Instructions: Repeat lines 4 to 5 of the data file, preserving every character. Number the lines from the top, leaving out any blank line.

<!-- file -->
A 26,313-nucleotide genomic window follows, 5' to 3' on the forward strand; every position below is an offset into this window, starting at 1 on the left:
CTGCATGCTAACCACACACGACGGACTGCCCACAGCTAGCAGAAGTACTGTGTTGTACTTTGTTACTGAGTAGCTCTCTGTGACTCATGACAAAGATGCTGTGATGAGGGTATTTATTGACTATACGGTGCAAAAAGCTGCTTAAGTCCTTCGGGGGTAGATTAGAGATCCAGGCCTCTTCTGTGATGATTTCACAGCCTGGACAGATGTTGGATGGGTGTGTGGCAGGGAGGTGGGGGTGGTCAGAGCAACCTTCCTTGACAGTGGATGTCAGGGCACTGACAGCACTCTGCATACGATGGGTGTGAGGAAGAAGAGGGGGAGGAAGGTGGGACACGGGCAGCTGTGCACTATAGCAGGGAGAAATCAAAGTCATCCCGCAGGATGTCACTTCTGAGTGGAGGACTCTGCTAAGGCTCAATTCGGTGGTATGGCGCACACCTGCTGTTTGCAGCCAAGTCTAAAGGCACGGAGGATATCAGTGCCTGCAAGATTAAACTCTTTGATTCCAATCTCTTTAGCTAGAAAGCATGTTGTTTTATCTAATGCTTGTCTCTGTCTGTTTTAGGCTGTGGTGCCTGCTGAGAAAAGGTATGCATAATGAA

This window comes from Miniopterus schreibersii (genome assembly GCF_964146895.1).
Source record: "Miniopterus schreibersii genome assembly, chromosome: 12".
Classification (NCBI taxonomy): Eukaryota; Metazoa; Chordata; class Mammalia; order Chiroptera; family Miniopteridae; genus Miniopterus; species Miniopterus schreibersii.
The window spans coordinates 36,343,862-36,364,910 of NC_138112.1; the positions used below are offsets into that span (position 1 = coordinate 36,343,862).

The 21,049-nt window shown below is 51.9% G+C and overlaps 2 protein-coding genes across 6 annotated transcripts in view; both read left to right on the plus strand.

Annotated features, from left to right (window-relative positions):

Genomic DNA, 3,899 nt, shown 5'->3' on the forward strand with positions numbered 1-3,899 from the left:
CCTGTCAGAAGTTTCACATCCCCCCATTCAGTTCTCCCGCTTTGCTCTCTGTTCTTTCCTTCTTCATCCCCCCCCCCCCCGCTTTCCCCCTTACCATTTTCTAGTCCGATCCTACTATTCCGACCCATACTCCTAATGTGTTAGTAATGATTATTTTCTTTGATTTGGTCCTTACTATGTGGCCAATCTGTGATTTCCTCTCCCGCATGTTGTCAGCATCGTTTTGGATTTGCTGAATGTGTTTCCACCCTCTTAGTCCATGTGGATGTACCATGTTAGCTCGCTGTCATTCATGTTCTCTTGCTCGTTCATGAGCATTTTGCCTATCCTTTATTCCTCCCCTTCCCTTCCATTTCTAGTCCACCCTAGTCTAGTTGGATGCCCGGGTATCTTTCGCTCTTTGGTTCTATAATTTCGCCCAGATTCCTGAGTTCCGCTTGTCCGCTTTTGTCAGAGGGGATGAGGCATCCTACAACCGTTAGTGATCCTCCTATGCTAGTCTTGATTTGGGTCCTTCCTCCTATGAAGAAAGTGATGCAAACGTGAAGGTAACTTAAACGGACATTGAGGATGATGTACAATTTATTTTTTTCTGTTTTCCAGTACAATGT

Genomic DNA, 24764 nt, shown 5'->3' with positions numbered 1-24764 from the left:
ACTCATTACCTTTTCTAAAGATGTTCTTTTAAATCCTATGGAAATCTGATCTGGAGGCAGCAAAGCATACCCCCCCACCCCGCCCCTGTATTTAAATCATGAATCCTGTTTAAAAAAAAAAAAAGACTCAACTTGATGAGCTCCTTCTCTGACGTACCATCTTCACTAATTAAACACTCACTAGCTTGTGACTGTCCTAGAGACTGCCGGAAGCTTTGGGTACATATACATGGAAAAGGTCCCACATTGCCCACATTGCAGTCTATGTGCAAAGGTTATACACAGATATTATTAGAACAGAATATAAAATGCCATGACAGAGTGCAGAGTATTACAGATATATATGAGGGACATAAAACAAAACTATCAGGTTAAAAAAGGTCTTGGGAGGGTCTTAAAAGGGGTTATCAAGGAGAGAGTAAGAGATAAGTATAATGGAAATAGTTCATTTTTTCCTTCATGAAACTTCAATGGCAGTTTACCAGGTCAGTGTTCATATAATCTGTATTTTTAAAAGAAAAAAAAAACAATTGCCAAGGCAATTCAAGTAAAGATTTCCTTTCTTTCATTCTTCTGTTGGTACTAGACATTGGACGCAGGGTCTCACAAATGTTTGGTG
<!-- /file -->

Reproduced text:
Source record: "Miniopterus schreibersii genome assembly, chromosome: 12".
Classification (NCBI taxonomy): Eukaryota; Metazoa; Chordata; class Mammalia; order Chiroptera; family Miniopteridae; genus Miniopterus; species Miniopterus schreibersii.